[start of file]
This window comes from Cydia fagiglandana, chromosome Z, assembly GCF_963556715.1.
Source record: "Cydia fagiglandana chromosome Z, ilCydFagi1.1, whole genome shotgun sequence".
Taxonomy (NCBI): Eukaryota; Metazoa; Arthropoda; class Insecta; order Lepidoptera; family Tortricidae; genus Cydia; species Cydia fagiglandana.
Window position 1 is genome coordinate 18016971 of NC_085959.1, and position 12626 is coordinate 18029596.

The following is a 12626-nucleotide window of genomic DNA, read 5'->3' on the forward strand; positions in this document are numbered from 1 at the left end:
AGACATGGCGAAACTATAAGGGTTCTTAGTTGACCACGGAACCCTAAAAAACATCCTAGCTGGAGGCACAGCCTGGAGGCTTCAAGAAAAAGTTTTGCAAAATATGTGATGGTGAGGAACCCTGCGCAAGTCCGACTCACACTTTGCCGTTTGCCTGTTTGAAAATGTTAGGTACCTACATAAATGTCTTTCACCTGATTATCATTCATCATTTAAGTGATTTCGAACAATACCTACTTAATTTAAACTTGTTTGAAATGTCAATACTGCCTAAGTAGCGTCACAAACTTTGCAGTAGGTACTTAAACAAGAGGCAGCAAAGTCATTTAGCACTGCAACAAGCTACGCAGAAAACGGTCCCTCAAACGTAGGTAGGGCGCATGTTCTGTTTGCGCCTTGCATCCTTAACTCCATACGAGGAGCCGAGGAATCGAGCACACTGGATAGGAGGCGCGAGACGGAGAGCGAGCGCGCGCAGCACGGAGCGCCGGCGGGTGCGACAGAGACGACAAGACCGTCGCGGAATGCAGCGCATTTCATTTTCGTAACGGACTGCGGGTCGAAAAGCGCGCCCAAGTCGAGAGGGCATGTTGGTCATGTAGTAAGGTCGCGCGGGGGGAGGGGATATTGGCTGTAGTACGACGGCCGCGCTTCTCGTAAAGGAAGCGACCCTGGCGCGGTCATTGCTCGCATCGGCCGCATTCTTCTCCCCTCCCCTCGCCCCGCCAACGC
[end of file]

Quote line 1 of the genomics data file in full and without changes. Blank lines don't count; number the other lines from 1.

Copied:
This window comes from Cydia fagiglandana, chromosome Z, assembly GCF_963556715.1.